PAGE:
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J. R. Moehringer grew up captivated by a voice. It was the voice of his father, a New York City disc jockey who vanished before J. R. spoke his first word. Sitting on the stoop, pressing an ear to the radio, J. R. would strain to hear in that plummy baritone the secrets of masculinity and identity. Though J. R.'s mother was his world, his rock, he craved something more, something faintly and hauntingly audible only in The Voice.
At eight years old, suddenly unable to find The Voice on the radio, J. R. turned in desperation to the bar on the corner, where he found a rousing chorus of new voices. The alphas along the bar - including J. R.'s uncle Charlie, a Humphrey Bogart look-alike; Colt, a Yogi Bear sound-alike; and Joey D, a softhearted brawler - took J. R. to the beach, to ballgames, and, ultimately, into their circle. They taught J. R., tended him, and provided a kind of fathering by committee. Torn between the stirring example of his mother and the lurid romance of the bar, J. R. tried to forge a self somewhere in the center. But when it was time for J. R. to leave home, the bar became an increasingly seductive sanctuary, a place to return and regroup during his picaresque journeys. Time and again the bar offered shelter from failure, rejection, heartbreak - and, eventually, reality.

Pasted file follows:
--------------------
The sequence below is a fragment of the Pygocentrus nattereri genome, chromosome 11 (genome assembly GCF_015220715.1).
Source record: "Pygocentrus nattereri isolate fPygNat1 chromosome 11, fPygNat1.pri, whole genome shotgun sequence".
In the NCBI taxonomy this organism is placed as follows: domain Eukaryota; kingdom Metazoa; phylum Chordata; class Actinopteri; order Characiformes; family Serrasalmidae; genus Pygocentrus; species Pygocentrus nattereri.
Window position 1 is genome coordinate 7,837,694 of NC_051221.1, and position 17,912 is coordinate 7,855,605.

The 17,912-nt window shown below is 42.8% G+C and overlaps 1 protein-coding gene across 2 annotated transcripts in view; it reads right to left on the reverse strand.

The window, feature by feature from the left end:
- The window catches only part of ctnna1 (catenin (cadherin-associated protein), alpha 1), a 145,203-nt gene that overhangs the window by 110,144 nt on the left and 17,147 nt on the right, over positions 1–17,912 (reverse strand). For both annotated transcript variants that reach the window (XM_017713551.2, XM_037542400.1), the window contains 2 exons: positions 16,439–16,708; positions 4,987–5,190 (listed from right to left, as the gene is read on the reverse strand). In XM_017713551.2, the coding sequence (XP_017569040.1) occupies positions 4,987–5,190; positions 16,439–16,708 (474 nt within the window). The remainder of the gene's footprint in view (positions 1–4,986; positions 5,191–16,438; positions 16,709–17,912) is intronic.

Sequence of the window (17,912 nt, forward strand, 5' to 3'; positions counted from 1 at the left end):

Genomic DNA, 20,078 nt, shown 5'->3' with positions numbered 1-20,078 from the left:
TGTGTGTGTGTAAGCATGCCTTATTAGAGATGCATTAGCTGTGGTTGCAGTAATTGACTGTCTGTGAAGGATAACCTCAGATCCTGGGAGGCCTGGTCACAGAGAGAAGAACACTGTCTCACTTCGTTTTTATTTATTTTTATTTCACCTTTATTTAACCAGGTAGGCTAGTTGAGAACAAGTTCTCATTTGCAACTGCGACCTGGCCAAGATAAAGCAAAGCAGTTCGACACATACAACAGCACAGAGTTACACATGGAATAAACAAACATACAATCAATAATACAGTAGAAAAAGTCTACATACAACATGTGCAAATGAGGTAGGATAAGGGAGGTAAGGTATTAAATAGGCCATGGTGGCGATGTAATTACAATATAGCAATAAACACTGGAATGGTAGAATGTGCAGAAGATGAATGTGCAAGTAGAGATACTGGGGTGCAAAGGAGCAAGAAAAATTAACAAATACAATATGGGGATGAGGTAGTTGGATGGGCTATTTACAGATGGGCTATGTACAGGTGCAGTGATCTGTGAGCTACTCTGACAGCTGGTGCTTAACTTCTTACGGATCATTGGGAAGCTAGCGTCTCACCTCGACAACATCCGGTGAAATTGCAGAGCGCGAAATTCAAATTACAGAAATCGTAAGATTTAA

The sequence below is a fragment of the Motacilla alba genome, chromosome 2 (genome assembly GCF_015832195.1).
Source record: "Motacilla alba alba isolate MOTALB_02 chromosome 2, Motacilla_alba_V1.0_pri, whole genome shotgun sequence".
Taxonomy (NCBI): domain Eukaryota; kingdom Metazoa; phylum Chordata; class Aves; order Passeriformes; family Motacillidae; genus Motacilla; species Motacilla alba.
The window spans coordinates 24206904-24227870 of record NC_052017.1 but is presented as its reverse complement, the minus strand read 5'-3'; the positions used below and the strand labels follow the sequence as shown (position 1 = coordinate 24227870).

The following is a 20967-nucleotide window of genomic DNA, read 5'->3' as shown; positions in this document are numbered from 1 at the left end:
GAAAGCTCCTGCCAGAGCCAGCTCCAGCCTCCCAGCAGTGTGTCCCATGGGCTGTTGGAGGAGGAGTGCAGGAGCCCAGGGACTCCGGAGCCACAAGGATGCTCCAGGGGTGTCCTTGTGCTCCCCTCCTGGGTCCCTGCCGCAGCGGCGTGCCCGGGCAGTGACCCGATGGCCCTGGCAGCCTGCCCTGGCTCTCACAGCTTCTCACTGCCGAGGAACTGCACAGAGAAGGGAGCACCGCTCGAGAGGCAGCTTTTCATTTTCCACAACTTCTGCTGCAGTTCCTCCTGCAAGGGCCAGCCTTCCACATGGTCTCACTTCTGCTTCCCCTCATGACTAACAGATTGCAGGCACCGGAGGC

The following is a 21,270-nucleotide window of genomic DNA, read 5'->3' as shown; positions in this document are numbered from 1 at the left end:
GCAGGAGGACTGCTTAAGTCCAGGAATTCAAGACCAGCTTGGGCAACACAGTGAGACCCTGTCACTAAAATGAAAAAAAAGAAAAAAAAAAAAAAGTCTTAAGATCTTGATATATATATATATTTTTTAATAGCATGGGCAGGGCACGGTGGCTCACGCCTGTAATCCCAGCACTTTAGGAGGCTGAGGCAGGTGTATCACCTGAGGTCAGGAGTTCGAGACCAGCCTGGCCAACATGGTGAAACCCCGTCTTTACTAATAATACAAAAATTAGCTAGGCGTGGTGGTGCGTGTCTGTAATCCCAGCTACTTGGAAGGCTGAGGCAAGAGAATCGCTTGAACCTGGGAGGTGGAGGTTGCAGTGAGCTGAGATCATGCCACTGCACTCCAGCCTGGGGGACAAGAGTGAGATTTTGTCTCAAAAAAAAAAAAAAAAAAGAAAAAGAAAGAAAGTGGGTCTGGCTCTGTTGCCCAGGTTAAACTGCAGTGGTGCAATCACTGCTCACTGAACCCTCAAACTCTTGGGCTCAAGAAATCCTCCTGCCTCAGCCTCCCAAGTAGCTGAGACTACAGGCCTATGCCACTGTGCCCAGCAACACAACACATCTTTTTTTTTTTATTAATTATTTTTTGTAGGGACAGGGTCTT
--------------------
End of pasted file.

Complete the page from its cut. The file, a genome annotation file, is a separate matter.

In the grand tradition of landmark memoirs, The Tender Bar is suspenseful, wrenching, and achingly funny. A classic American story of self-invention and escape, of the fierce love between a single mother and an only son, it's also a moving portrait of one boy's struggle to become a man and an unforgettable depiction of how men remain, at heart, lost boys.
Customer ReviewsMost Helpful
By kathy stalmach on 12-30-17
The more you read the more you like!
The author and narrator do a great job of making you feel like you are right there in the bar and in the heart of the story ! Loved it and didn’t want it to end
1 of 1 people found this review helpful